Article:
Unpublished Dispositionr. Conway Thompson, et al., Plaintiffs-appellees, v. City of Pontiac, et al., Defendants-appellants, 848 F.2d 194 (6th Cir. 1988)

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US Court of Appeals for the Sixth Circuit - 848 F.2d 194 (6th Cir. 1988) May 12, 1988

Before NATHANIEL R. JONES, MILBURN and BOGGS, Circuit Judges.


R. Conway Thompson and other black police officers brought a class action against the City of Pontiac and its officials, which ultimately was settled by a consent judgment. Plaintiffs then sought attorneys fees under 42 U.S.C. § 1988. The City resisted the full amount sought on the ground that the degree of success obtained was less than total, so that a reduction was required under Hensley v. Eckerhart, 461 U.S. 424 (1983). The district court reduced the hourly fee sought, and slightly reduced the number of hours claimed, but did not follow the mandate of Hensley to consider the extent to which plaintiff prevailed, and to "provide a concise but clear explanation of its reasons for the fee award." Id. at 437. Although we recognize that the determination of the exact amount of the attorneys fees owed on behalf of these plaintiffs (which even the City admits is justified to some extent) has been too long delayed, we are constrained to REVERSE and REMAND for a ruling by the district court in conformity with Hensley.

* On March 10, 1983, three black police officers employed by the City of Pontiac brought a class action suit against the City, Pontiac's mayor and police chief, claiming that the personnel policies of the police department were racially discriminatory. The suit was brought pursuant to 42 U.S.C. §§ 1981, 1983 and 1985.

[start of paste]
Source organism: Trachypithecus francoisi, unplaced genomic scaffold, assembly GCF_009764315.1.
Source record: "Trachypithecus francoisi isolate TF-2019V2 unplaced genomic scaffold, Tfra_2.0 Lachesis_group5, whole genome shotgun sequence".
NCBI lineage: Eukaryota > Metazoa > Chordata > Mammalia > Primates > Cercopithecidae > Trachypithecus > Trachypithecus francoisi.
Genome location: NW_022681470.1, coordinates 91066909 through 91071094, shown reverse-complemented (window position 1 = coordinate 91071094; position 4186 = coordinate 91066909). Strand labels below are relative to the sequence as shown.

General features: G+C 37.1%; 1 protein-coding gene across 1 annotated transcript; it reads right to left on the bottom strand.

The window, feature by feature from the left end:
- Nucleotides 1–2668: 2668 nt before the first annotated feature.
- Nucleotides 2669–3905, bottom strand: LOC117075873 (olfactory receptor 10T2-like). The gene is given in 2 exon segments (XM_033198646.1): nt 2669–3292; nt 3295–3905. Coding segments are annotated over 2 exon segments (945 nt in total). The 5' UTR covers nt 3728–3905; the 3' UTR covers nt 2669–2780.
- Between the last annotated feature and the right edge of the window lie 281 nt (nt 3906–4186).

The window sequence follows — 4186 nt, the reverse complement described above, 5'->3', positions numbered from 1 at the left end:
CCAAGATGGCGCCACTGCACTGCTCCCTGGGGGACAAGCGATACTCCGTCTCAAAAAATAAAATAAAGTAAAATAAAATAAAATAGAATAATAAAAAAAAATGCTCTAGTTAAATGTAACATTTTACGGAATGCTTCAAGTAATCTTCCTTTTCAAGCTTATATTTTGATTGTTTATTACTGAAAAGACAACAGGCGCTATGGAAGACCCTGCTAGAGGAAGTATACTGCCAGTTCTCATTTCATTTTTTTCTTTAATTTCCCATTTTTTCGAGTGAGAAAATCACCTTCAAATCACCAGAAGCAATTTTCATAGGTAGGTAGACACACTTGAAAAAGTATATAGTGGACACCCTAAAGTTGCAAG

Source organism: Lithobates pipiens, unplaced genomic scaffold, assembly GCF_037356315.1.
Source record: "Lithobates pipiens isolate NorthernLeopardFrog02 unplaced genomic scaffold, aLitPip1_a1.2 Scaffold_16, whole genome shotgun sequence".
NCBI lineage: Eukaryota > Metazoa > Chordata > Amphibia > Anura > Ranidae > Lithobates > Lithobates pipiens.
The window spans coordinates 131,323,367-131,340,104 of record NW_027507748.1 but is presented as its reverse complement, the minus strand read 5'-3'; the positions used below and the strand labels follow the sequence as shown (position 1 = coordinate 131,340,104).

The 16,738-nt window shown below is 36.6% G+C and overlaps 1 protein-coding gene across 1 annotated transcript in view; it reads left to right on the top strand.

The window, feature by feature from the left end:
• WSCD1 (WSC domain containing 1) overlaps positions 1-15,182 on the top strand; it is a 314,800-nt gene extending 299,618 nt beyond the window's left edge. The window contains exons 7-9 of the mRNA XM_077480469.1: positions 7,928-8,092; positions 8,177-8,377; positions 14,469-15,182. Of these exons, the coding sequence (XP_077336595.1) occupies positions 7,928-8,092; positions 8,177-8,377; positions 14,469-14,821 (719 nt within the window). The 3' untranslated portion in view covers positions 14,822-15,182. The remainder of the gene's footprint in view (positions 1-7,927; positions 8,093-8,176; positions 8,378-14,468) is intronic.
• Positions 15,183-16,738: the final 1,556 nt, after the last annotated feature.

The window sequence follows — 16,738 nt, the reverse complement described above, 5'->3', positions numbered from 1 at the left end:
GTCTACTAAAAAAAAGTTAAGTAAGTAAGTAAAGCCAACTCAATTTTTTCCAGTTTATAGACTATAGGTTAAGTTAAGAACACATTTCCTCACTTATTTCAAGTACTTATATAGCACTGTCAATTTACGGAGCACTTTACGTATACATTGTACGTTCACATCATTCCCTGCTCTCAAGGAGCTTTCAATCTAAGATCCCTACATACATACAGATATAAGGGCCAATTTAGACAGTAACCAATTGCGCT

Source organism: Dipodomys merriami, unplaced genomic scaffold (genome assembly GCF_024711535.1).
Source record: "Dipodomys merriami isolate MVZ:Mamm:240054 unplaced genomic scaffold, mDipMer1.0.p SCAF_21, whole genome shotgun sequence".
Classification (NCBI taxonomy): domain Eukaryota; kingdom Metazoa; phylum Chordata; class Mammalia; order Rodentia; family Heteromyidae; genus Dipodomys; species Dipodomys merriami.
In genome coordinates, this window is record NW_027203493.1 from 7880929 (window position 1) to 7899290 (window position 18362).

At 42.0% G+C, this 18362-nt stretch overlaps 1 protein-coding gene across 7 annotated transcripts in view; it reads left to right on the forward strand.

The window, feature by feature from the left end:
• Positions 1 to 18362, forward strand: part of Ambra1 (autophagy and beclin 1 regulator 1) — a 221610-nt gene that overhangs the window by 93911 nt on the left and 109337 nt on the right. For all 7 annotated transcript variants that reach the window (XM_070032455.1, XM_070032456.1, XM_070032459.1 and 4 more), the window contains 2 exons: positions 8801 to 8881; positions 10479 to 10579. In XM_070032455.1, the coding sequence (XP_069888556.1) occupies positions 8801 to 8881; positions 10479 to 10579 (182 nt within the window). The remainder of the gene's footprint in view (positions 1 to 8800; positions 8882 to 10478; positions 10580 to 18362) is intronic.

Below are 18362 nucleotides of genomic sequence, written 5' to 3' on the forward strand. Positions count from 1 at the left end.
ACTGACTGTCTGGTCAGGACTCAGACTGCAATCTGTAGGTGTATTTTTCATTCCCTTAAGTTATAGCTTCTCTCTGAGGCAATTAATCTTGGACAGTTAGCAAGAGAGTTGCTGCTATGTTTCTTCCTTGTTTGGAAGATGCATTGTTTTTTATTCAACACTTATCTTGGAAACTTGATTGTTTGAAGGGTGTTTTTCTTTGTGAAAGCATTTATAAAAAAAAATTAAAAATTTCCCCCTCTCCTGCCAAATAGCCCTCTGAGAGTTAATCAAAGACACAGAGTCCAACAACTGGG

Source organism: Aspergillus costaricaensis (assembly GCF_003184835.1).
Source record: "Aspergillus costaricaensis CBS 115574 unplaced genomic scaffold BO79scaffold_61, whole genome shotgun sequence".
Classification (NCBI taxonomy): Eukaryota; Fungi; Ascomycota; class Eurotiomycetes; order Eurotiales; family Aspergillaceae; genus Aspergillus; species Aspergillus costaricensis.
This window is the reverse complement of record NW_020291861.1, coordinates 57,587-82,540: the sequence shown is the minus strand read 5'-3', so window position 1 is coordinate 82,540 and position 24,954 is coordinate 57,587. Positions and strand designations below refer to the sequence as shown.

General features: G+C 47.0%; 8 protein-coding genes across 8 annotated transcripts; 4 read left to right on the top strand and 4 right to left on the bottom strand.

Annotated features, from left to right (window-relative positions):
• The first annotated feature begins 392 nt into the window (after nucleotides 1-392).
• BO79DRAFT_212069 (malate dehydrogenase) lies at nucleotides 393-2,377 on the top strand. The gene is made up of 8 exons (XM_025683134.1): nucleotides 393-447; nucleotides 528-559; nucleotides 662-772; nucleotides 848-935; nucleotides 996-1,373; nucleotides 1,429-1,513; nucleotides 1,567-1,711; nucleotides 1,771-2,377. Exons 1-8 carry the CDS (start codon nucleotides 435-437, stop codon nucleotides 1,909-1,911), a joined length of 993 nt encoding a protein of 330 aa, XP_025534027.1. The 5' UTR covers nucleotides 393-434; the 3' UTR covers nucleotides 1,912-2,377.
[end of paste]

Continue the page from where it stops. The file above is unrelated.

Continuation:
The complaint alleged that plaintiffs, on account of their race, were denied equal access to job opportunities within the police department, including hiring, promotion and service within specialized units of the department. They also claimed to have been "subjected to disproportionately severe disciplinary procedures" and to "racially disparaging remarks and gestures by white police officers."

The complaint sought five million dollars in compensatory damages and one million dollars in punitive damages. The plaintiffs sought injunctive relief, prohibiting discriminatory policies and requiring the adoption of uniform rules and regulations with respect to disciplinary procedures. They also sought the following remedial measures: preferential promotion of black police officers; backpay; frontpay for those officers who could not be promoted until positions were available; and rehiring of former black police officers who left the department due to discriminatory practices. Finally, the complaint asked for attorneys fees and costs.

The defendants denied the allegations. After some initial movement, the case stagnated. On March 13, 1986, plaintiffs moved for attorneys fees. According to the motion, attorneys fees were appropriate because of the time and effort expended in negotiating and reaching a consent judgment with the defendants. The City responded by arguing that attorneys fees were inappropriate because the consent judgment had not, as yet, received judicial approval and, in any event, the consent judgment provided for an affirmative action plan that was identical to that which the City had already bargained for in a new collective bargaining agreement with the police officers' union (Michigan Association of Police).